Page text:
College popularity

Some of you may consider popularity in your college choice - the more in demand your college, the greater chance of reallocation and the greater the competition. Due to the very small numbers of people who apply for the choral scholarships, the variance is high from year to year. During the 2020 entry choral trials, the most competitive colleges were overwhelmingly Queens and Merton – colleges with a strong choral tradition or additional perks are often the most popular. At other colleges the applicant numbers were much smaller at around 5 to 10 applicants total. Oriel, St Edmund Hall and Christchurch had the lowest number of applicants for 2020. Overall, I wouldn’t let demand dissuade you from applying for a choral scholarship at your favourite college if you know that is where you would be happiest!

Conclusion

Even if you’re not offered a scholarship, this is a perfect chance to experience a slice of Oxford life and maybe even make some choices regarding which college you want to apply for! However, a choral scholarship offer is conditional on an academic offer - for this reason, a college may offer up to three times more places than are available on the basis not everyone will get the academic offer. Additionally, if you missed out on the choral scholarship but are later successful on the academic offer, some colleges offer a small number of choral bursaries of a similar value where the only difference is you apply for them after starting at the college/University.

I hope you found this useful. Happy singing!

External Links Catalogue:

These two pages include the application form as well as more details about each college and useful information such as what to sing for your auditions:

General choral admissions info (plus application form) - http://www.ox.ac.uk/admissions/under.../choral-awards

Faculty of Music choral admissions info - https://www.music.ox.ac.uk/apply/und...choral-awards/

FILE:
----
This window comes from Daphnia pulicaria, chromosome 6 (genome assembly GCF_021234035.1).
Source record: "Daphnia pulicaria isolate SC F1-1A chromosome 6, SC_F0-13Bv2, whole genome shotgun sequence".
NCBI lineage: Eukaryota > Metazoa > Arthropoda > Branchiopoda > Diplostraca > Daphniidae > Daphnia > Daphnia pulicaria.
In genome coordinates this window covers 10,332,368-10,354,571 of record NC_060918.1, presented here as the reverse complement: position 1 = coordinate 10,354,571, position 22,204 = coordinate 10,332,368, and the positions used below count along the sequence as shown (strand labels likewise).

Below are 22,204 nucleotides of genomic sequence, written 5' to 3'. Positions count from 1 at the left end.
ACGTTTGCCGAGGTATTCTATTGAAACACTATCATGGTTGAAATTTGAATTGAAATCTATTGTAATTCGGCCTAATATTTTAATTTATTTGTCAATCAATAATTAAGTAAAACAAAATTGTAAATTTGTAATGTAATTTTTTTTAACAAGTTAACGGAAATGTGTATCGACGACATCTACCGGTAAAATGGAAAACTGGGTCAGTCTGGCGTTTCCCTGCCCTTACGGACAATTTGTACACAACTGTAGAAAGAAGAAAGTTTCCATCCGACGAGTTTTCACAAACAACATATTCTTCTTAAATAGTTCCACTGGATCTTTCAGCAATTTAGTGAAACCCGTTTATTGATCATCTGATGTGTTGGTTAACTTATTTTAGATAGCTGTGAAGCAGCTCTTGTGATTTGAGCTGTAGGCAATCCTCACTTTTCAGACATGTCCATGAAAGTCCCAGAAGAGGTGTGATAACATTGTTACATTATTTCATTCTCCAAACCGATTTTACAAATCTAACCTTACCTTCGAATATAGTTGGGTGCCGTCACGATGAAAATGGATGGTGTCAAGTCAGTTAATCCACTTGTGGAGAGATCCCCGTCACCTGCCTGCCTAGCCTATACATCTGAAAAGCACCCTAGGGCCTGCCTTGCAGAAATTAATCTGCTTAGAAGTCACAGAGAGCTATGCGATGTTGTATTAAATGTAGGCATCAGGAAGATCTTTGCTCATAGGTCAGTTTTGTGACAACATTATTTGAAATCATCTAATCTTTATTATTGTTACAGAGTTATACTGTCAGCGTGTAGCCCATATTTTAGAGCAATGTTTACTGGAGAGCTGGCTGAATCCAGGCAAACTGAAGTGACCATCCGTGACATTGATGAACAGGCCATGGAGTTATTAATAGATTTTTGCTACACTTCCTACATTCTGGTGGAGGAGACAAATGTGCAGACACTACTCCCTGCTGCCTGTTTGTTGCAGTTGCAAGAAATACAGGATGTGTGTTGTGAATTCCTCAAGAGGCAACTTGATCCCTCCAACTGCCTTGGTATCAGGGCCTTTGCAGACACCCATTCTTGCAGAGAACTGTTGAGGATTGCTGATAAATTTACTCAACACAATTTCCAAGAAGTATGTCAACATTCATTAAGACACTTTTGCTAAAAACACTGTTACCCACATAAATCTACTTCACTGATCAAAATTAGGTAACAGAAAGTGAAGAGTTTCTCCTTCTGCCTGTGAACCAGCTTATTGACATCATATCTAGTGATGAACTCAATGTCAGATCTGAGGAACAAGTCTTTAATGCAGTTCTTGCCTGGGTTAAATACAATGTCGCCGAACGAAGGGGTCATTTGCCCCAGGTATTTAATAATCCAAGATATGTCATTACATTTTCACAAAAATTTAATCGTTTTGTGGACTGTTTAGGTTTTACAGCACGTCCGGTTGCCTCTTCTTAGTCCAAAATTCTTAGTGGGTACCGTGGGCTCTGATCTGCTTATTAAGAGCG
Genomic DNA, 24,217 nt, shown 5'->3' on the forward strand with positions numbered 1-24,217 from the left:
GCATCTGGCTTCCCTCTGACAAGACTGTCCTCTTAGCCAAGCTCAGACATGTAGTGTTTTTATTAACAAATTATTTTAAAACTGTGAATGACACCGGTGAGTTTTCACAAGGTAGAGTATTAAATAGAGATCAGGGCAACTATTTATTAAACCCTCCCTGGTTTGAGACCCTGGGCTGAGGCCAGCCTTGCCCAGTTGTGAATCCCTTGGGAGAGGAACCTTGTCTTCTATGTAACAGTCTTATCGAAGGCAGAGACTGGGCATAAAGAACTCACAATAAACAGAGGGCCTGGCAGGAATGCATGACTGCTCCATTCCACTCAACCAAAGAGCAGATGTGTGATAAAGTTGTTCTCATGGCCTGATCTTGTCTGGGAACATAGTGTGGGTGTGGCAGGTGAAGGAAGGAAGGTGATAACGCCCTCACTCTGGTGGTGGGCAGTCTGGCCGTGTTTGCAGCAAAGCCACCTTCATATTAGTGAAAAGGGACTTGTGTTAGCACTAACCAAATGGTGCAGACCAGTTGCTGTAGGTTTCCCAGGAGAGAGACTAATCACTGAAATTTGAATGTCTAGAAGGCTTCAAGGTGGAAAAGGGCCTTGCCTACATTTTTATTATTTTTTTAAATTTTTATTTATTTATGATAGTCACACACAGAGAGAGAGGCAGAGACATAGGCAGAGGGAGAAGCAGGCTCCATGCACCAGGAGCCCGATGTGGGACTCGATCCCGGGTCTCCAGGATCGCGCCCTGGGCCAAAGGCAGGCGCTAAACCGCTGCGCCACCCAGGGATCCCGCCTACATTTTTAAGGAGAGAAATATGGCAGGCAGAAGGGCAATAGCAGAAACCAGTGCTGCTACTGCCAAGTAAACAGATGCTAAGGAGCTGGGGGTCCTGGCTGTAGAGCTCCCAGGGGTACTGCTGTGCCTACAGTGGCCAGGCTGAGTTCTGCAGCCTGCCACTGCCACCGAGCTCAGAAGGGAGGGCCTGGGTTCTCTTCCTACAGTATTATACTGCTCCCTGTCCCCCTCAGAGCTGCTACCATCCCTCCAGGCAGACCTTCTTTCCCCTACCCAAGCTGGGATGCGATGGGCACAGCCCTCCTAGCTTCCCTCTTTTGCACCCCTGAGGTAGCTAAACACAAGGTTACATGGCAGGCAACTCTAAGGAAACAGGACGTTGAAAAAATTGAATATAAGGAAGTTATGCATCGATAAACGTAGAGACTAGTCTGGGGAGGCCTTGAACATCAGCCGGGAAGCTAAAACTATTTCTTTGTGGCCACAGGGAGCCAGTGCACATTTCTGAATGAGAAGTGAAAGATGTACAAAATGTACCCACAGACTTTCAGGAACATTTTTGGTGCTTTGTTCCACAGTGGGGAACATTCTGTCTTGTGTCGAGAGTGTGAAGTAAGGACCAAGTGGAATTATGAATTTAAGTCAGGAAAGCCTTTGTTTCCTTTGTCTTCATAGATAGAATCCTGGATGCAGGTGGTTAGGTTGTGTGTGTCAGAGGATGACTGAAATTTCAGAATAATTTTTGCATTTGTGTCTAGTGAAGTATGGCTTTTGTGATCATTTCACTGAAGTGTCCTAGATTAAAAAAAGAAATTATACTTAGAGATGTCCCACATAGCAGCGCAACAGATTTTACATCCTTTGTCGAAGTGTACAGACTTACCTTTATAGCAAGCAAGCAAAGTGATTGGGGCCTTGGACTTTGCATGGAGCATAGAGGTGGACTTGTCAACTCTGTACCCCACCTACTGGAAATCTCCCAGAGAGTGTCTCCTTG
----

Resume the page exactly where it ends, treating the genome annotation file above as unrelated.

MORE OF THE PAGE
More college details can be found on the college websites under the music sections. In alphabetical order, of the colleges officially offering scholarships through the main application form:

Brasenose - https://www.bnc.ox.ac.uk/current-stu...c/scholarships

Christ Church – (no dedicated page)

Exeter - https://www.exeter.ox.ac.uk/applican...choral-awards/

Keble - https://www.keble.ox.ac.uk/about/mus...-scholarships/

Magdalenhttps://www.magdalencollegechoir.com/choralscholarships

Mertonhttps://www.merton.ox.ac.uk/join-college-choir

Newhttps://www.newcollegechoir.com/choralscholarships

Oriel https://www.oriel.ox.ac.uk/life-orie...hoir-and-music

Queen’shttps://www.queenschoir.com/choral-scholarships

St Edmund Hall - https://www.seh.ox.ac.uk/study/under...l-scholarships

St Peter’s - https://www.spc.ox.ac.uk/choir-and-organ

Somerville - https://www.some.ox.ac.uk/living-her...-scholarships/

Univ - https://www.univ.ox.ac.uk/live-at-univ/music/

Worcester - http://worcesterchapel.org/joining-the-choir/
Last edited by NemesisRider; 1 year ago
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Oxford Mum
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NemesisRider

This is great! Could I please use this as a separate chapter in Oxford Demystified?
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NemesisRider
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Go ahead! Choral scholarships are not something that many students are aware of, so hopefully we can encourage some broader awareness!

To any people who’ve just been introduced to the concept, That Oxford Girl’s post about choral scholarships gives some extra insight about choral scholarships generally which may be of interest: https://www.thatoxfordgirl.com/post/...l-scholarships
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Oxford Mum
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Fantastic thread, and already 350 views!

Will add it to the book.
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LaGataSonriente
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(Original post by NemesisRider)
Go ahead! Choral scholarships are not something that many students are aware of, so hopefully we can encourage some broader awareness!

To any people who’ve just been introduced to the concept, That Oxford Girl’s post about choral scholarships gives some extra insight about choral scholarships generally which may be of interest: https://www.thatoxfordgirl.com/post/...l-scholarships
May I ask what it is like to audition for the choir but not as a choral scholar? Purely to be a normal member of it. I am not a confident solo singer but enjoy choral singing so am unsure if I would have the confidence to audition.
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Oxford Mum
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(Original post by LaGataSonriente)